Smart Cars. Smart Homes. Smart Spectrum Policy?


The buzz at AT&Ts developer Summit – and its sure to continue at CES – is about wireless devices, and not the kind that can fit in your pocket or briefcase.  Automakers are experimenting with wireless in vehicles, and connected homes may actually materialize in the next few years with services like AT&T’s Digital Life and Comcast’s XFINITY Home.

Cars are being connected wirelessly not just for basic security, but to provide full entertainment services and changing what you can do in your car.  AT&T and partners are working to make your car more like a personal assistant with technology integrated throughout your daily routine.  For example, Got My Stuff allows you to tag belongings with RFID readers and the car can detect if you have left home without things you need for the day.  With wireless connectivity these devices can receive software updates regularly and conveniently for the user – you don’t need a CD to up date the maps in your car’s gps system.

The ability to connect devices wirelessly fundamentally changes the way we do business. It changes the parameters of what is possible.  Transitioning to a fully IP world that communicates primarily through wireless networks, is also cheaper than analog networks so businesses can be more efficient and infrastructure companies have more capital to reinvest in their networks.  In terms of wireless communication all of AT&T’s customers will be moved to the 4G LTE networks by the end of 2016.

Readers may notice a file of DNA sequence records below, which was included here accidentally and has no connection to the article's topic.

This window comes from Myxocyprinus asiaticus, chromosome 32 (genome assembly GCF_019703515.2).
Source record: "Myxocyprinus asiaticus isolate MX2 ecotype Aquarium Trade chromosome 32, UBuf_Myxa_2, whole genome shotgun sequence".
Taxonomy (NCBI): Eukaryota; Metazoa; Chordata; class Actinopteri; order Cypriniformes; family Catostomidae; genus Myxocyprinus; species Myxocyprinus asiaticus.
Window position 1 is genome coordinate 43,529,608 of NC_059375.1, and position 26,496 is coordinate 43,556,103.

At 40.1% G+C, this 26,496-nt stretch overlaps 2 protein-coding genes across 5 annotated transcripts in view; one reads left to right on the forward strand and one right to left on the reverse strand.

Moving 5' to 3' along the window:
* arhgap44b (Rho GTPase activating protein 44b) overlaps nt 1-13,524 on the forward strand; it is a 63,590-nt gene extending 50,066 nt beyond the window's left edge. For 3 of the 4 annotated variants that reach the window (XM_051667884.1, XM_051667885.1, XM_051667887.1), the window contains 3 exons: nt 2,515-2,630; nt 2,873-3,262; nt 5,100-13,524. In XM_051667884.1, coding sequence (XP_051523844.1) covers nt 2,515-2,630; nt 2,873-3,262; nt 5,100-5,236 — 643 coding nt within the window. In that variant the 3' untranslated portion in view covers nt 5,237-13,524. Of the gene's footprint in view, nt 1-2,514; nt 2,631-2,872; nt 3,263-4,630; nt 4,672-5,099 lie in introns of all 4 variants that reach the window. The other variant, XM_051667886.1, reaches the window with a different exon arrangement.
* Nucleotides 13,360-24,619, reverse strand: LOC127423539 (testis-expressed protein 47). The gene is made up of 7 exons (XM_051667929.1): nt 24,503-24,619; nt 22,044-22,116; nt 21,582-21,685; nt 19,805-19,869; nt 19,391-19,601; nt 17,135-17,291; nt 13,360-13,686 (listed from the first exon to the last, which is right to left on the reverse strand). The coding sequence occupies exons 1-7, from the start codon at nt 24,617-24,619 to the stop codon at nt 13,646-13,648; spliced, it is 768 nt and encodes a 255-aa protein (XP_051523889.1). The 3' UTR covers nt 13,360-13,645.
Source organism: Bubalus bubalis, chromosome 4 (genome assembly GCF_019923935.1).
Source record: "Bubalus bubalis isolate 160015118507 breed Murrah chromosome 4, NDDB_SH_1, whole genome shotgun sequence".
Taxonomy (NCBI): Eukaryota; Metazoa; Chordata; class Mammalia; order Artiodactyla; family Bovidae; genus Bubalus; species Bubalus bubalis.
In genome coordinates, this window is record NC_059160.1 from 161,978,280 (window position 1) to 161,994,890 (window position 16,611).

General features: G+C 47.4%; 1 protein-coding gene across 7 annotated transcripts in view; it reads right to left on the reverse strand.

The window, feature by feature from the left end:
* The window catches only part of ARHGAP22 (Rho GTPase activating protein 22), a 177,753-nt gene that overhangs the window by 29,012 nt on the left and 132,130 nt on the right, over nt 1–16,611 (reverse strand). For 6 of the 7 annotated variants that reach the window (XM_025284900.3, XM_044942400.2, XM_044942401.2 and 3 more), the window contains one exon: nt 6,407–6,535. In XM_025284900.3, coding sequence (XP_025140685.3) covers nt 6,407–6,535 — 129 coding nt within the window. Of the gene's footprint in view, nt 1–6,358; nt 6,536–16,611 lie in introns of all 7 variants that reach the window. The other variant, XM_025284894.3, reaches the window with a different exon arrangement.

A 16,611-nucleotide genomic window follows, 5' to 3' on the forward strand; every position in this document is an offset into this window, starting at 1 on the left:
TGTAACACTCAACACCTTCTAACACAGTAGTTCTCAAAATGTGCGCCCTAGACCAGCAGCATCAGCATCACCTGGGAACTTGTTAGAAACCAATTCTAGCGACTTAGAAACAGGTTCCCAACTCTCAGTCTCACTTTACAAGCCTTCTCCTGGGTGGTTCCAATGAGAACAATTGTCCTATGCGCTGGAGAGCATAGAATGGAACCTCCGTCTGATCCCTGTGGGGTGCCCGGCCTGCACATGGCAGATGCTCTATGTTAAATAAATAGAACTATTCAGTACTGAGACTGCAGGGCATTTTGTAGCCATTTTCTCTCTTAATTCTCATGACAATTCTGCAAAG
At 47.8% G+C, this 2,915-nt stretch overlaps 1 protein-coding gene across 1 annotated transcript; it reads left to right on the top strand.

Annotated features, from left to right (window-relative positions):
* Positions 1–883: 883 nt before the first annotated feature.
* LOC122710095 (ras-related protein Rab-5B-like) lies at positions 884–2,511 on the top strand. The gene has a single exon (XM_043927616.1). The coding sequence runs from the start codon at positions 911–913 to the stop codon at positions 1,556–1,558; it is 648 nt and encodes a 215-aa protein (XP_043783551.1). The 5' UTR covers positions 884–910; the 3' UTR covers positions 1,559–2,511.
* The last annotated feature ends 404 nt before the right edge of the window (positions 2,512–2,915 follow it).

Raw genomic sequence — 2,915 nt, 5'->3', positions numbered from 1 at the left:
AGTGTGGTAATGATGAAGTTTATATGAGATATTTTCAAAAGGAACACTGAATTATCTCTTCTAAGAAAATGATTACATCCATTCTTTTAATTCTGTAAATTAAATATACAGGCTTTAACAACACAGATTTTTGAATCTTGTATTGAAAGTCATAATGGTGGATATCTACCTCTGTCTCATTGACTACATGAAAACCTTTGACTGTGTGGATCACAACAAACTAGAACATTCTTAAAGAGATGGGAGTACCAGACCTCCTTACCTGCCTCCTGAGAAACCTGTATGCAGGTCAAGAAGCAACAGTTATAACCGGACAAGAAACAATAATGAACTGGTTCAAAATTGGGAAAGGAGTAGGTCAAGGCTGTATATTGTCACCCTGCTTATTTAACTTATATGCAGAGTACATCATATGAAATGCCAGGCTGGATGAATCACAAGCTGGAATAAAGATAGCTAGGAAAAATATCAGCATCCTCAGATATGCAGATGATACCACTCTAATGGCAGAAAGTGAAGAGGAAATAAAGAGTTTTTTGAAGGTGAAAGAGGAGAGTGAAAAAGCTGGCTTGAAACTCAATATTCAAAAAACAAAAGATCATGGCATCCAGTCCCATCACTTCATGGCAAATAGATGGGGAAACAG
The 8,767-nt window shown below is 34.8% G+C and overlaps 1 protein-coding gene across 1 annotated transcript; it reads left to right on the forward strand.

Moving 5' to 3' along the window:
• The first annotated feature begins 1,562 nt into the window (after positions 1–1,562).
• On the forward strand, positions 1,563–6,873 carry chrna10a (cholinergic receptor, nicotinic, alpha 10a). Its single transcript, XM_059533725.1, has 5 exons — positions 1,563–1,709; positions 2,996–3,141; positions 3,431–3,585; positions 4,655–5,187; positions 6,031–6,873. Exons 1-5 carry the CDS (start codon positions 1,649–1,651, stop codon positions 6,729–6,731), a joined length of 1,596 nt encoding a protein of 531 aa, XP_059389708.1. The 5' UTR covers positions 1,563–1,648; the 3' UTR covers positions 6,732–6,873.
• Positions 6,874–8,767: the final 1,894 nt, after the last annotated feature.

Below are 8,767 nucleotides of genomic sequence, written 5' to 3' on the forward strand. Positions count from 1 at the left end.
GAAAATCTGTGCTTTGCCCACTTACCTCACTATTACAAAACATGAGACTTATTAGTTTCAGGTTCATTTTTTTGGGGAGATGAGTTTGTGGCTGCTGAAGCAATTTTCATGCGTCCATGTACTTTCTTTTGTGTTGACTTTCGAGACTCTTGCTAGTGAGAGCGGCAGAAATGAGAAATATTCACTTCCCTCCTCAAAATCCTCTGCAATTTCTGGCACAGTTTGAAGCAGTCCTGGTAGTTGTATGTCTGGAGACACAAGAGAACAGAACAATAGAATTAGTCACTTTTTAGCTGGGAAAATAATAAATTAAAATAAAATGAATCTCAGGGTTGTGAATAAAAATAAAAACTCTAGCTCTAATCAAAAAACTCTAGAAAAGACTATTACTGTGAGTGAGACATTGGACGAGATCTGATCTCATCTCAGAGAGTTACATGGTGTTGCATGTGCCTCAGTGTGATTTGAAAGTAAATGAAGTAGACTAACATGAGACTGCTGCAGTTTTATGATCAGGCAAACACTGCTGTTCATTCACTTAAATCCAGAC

Migrating to full digital communications and away from analog connections raises regulatory questions.  For example, the standards for SMS, and connecting to 911 will be different.  However, these questions are pointless if companies lack the needed spectrum to transition.

There are so many innovative things that can be done with wireless technology, but with limited available spectrum how can we expect these devices to run efficiently and in a way that consumers can enjoy?  AT&T’s data traffic has already increased 20,000% in the last five years thanks to the smart phone revolution.

Major wireless companies have worked to enhance how data travels wirelessly to optimize data transfer, but with millions more devices connecting over the air, no matter how good the standards for transmitting data are, its going to take more spectrum to keep moving forward.

Congress and the FCC need to act quickly to release valuable spectrum to encourage a flourishing technology sector.  With more spectrum available wireless broadband will not only deliver enhanced services over more platforms and devices, it will increase competition in terms of broad band connectivity.  If the FCC and Congress are actually concerned with the public good and competition in the broadband sphere they, will release more spectrum and have open auctions that don’t exclude companies capable of meeting consumer needs.